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date: 24 October 2020

Abstract and Keywords

This article examines some philosophical questions about knowledge of modality, including how we determine whether a proposition is necessary or contingent and what procedures to use for recognizing possibility. It maintains that virtually anything is conceivable, and that conceivability is therefore incapable of providing a reliable test for possibility. Whether a conceivable state of affairs is genuinely possible depends on whether it is compatible with the class of necessary truths. But this means that we must have some independent way of recognizing necessity. The article explains that independent access to necessity in terms of the hypothesis that various modal truths constitute an implicit definition of necessity. To a large extent, our knowledge of necessity derives from our grasp of this definition. The article also criticizes Cartesian modal arguments for dualism, and raises an objection to the view that metaphysical necessity can be reductively explained in terms of subjunctive conditionals.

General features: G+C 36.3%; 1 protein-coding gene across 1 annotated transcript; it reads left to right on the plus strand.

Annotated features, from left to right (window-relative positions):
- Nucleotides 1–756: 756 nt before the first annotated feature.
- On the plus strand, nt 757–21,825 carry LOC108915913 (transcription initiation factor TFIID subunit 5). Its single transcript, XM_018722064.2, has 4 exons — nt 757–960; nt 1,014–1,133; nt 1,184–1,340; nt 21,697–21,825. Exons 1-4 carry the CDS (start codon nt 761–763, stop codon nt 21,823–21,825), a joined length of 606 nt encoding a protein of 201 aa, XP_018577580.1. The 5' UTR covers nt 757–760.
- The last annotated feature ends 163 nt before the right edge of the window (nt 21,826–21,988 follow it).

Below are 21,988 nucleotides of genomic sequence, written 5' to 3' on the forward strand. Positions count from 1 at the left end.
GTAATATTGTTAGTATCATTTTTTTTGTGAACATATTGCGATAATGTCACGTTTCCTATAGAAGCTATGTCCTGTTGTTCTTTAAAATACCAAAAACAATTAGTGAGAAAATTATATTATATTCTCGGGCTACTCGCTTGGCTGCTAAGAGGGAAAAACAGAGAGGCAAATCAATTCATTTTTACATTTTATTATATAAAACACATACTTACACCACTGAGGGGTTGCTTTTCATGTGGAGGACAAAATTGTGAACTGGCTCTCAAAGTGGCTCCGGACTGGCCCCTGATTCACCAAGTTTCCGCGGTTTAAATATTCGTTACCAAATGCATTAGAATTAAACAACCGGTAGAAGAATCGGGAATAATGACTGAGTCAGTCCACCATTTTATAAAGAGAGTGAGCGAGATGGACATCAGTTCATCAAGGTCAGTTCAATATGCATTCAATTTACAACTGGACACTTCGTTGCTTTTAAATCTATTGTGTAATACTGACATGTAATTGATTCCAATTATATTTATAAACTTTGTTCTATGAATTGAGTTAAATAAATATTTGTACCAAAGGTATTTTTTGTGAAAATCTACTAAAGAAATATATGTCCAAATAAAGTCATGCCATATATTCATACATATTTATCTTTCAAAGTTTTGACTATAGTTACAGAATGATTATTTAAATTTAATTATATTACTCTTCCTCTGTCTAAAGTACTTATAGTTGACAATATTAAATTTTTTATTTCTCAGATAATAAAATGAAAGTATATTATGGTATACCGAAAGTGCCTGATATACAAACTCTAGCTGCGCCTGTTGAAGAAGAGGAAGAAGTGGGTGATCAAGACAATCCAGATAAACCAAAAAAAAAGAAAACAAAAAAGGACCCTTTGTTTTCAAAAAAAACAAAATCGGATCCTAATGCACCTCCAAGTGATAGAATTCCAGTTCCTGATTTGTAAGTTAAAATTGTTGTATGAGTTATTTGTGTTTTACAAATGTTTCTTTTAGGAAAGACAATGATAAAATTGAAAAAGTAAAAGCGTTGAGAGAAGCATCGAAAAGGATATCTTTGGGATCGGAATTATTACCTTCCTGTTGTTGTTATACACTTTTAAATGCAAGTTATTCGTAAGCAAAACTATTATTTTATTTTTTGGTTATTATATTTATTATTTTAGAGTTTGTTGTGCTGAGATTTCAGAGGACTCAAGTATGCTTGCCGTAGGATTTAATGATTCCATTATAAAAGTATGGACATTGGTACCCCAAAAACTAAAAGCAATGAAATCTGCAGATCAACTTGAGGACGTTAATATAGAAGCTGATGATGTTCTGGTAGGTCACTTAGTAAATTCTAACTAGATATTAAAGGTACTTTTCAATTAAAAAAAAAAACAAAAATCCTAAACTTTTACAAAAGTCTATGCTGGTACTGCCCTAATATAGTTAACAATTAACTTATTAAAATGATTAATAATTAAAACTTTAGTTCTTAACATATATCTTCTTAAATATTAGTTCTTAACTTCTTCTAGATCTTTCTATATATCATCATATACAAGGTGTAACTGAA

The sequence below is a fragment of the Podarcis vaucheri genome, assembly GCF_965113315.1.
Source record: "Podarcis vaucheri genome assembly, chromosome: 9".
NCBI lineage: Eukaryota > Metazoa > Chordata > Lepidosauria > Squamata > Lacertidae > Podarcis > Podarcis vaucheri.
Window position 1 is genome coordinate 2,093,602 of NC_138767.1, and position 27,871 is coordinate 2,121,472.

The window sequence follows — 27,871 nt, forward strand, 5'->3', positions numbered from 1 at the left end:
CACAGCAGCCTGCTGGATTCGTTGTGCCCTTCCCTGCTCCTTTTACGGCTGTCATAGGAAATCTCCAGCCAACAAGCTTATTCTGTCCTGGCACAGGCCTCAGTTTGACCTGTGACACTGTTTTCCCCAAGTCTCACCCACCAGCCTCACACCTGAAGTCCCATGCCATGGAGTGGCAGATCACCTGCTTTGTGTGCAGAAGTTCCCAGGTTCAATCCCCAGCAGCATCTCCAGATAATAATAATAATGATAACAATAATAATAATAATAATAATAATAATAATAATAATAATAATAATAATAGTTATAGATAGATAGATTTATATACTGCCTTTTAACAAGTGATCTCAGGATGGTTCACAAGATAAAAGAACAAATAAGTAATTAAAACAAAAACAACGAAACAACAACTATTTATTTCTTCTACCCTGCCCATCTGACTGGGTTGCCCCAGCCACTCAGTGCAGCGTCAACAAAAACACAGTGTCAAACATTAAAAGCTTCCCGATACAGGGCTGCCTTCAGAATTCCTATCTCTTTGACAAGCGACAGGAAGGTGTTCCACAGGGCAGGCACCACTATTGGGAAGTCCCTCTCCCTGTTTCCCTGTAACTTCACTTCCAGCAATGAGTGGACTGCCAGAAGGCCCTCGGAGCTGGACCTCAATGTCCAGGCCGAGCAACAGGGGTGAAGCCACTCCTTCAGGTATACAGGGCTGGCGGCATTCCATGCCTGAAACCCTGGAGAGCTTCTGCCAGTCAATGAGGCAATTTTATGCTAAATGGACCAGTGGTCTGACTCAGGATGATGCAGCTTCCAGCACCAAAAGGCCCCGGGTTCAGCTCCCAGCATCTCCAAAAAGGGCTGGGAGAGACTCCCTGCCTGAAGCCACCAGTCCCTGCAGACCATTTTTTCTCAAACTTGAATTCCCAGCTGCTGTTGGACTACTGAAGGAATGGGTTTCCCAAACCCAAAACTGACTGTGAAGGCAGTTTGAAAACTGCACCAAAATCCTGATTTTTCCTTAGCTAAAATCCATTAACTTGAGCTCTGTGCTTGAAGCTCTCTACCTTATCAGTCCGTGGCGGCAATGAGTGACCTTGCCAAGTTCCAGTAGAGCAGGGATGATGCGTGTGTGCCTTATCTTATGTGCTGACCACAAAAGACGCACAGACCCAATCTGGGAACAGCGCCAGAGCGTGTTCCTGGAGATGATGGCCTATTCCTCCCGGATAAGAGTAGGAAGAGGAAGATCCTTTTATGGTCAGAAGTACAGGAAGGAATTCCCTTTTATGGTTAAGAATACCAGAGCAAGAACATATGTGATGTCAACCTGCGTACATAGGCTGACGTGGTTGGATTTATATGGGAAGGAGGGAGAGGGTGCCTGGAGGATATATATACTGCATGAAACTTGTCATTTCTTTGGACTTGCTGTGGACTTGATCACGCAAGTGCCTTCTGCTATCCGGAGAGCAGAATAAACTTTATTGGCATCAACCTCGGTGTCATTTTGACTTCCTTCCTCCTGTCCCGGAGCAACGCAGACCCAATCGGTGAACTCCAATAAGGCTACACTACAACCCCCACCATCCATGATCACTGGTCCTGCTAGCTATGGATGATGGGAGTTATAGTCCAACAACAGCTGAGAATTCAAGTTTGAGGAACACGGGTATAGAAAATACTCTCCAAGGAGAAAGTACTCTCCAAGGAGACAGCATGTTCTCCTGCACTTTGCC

Keywords: conceivability, possibility, necessity, Cartesian modal arguments, subjunctive conditionals

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